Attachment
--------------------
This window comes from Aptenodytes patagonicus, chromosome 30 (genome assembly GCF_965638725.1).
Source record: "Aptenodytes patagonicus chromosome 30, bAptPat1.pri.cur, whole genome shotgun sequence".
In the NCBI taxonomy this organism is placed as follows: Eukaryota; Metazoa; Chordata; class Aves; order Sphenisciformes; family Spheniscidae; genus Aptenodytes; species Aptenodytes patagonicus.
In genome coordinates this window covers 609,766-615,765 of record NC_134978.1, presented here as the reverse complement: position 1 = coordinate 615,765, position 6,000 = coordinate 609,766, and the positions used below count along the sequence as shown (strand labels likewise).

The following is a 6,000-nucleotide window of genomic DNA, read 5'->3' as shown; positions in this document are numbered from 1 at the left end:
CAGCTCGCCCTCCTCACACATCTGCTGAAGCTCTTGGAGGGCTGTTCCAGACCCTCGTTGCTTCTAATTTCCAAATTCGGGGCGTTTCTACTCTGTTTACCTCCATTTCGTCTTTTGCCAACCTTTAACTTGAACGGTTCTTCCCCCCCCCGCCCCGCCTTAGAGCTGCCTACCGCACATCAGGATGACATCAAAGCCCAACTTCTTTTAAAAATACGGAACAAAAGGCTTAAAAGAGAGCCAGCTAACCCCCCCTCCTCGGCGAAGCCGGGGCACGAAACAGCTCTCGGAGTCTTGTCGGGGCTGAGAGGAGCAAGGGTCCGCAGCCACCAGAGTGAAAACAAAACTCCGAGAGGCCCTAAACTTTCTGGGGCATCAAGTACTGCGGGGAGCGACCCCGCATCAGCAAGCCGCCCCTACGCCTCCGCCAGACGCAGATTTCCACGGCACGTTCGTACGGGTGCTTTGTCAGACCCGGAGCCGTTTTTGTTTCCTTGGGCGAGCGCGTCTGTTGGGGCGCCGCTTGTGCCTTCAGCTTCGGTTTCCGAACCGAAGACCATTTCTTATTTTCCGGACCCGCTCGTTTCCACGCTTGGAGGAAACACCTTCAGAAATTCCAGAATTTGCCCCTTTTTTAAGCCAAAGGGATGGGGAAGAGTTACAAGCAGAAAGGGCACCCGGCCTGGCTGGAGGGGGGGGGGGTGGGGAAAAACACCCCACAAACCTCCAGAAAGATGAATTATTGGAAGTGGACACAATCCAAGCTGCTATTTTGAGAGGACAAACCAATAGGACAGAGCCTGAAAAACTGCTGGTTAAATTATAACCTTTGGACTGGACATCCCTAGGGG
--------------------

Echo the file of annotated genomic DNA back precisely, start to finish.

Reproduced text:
This window comes from Aptenodytes patagonicus, chromosome 30 (genome assembly GCF_965638725.1).
Source record: "Aptenodytes patagonicus chromosome 30, bAptPat1.pri.cur, whole genome shotgun sequence".
In the NCBI taxonomy this organism is placed as follows: Eukaryota; Metazoa; Chordata; class Aves; order Sphenisciformes; family Spheniscidae; genus Aptenodytes; species Aptenodytes patagonicus.
In genome coordinates this window covers 609,766-615,765 of record NC_134978.1, presented here as the reverse complement: position 1 = coordinate 615,765, position 6,000 = coordinate 609,766, and the positions used below count along the sequence as shown (strand labels likewise).

The following is a 6,000-nucleotide window of genomic DNA, read 5'->3' as shown; positions in this document are numbered from 1 at the left end:
CAGCTCGCCCTCCTCACACATCTGCTGAAGCTCTTGGAGGGCTGTTCCAGACCCTCGTTGCTTCTAATTTCCAAATTCGGGGCGTTTCTACTCTGTTTACCTCCATTTCGTCTTTTGCCAACCTTTAACTTGAACGGTTCTTCCCCCCCCCGCCCCGCCTTAGAGCTGCCTACCGCACATCAGGATGACATCAAAGCCCAACTTCTTTTAAAAATACGGAACAAAAGGCTTAAAAGAGAGCCAGCTAACCCCCCCTCCTCGGCGAAGCCGGGGCACGAAACAGCTCTCGGAGTCTTGTCGGGGCTGAGAGGAGCAAGGGTCCGCAGCCACCAGAGTGAAAACAAAACTCCGAGAGGCCCTAAACTTTCTGGGGCATCAAGTACTGCGGGGAGCGACCCCGCATCAGCAAGCCGCCCCTACGCCTCCGCCAGACGCAGATTTCCACGGCACGTTCGTACGGGTGCTTTGTCAGACCCGGAGCCGTTTTTGTTTCCTTGGGCGAGCGCGTCTGTTGGGGCGCCGCTTGTGCCTTCAGCTTCGGTTTCCGAACCGAAGACCATTTCTTATTTTCCGGACCCGCTCGTTTCCACGCTTGGAGGAAACACCTTCAGAAATTCCAGAATTTGCCCCTTTTTTAAGCCAAAGGGATGGGGAAGAGTTACAAGCAGAAAGGGCACCCGGCCTGGCTGGAGGGGGGGGGGGTGGGGAAAAACACCCCACAAACCTCCAGAAAGATGAATTATTGGAAGTGGACACAATCCAAGCTGCTATTTTGAGAGGACAAACCAATAGGACAGAGCCTGAAAAACTGCTGGTTAAATTATAACCTTTGGACTGGACATCCCTAGGGG